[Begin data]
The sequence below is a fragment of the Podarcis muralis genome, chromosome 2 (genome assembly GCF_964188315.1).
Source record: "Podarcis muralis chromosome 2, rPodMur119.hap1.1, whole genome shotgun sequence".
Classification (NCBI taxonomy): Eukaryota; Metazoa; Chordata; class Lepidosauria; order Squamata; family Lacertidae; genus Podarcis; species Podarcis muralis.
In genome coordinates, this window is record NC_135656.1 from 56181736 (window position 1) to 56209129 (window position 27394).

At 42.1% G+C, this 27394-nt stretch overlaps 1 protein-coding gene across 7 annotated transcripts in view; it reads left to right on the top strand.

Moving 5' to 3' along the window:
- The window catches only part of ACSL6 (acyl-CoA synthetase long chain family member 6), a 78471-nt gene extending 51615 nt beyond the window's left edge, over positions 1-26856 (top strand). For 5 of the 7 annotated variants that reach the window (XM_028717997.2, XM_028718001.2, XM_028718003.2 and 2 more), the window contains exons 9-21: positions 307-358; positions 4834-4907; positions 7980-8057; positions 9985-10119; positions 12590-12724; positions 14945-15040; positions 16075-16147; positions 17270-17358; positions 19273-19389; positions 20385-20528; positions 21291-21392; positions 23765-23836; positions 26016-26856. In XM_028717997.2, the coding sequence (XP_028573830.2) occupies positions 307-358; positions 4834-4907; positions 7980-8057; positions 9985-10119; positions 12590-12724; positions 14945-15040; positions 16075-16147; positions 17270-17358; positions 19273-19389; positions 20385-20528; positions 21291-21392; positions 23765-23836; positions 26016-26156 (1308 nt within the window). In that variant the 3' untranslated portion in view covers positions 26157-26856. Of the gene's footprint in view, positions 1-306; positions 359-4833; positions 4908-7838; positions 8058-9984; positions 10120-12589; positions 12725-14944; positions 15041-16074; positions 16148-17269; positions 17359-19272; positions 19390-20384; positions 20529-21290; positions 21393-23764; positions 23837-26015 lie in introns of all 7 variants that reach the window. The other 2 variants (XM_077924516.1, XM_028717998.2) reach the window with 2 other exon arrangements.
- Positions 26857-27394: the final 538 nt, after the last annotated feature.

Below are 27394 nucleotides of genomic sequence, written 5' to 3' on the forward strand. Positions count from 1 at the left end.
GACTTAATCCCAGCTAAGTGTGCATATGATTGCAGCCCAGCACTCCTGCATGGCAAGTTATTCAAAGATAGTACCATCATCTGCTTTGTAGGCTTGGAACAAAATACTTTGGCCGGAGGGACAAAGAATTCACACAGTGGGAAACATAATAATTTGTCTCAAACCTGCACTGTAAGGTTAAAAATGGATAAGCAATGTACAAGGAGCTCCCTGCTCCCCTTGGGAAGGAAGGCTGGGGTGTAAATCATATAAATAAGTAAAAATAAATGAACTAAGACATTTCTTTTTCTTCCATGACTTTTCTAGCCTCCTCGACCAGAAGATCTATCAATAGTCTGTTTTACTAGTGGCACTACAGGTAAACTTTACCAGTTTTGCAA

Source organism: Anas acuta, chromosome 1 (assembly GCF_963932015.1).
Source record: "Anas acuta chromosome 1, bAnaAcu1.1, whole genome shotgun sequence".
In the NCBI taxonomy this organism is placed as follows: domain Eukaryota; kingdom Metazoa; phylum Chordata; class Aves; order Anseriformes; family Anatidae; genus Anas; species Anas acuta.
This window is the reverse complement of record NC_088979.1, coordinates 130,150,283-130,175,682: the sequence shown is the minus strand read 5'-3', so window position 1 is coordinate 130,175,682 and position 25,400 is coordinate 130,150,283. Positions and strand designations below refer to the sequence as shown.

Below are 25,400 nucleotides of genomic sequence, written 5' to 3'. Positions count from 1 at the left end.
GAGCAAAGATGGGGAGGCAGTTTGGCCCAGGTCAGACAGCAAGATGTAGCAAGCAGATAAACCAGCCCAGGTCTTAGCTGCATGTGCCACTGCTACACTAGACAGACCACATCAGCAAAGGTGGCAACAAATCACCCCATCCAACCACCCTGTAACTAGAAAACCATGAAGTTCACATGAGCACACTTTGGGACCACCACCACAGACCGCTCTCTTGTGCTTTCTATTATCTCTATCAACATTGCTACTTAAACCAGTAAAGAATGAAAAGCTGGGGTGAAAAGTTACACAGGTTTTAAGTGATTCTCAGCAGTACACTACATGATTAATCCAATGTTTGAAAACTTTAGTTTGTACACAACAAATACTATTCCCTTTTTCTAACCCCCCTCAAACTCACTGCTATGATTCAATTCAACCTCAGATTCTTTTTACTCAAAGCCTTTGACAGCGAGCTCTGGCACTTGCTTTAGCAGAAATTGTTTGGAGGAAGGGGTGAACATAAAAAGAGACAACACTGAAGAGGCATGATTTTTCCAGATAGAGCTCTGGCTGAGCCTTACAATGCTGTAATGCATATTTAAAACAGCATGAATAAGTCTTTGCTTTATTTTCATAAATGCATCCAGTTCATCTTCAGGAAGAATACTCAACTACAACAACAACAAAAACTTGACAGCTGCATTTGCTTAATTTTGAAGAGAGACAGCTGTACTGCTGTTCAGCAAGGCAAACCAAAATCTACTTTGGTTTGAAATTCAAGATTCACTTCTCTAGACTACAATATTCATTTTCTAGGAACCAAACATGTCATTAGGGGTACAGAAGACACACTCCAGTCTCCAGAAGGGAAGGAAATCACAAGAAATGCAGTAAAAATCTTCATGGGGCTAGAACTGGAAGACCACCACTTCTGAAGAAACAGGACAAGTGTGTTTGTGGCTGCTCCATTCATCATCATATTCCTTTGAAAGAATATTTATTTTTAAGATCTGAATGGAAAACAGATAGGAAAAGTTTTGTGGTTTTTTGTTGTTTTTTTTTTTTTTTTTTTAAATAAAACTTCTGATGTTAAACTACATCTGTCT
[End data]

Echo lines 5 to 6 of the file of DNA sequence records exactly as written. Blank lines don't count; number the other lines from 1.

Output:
At 42.1% G+C, this 27394-nt stretch overlaps 1 protein-coding gene across 7 annotated transcripts in view; it reads left to right on the top strand.

Moving 5' to 3' along the window: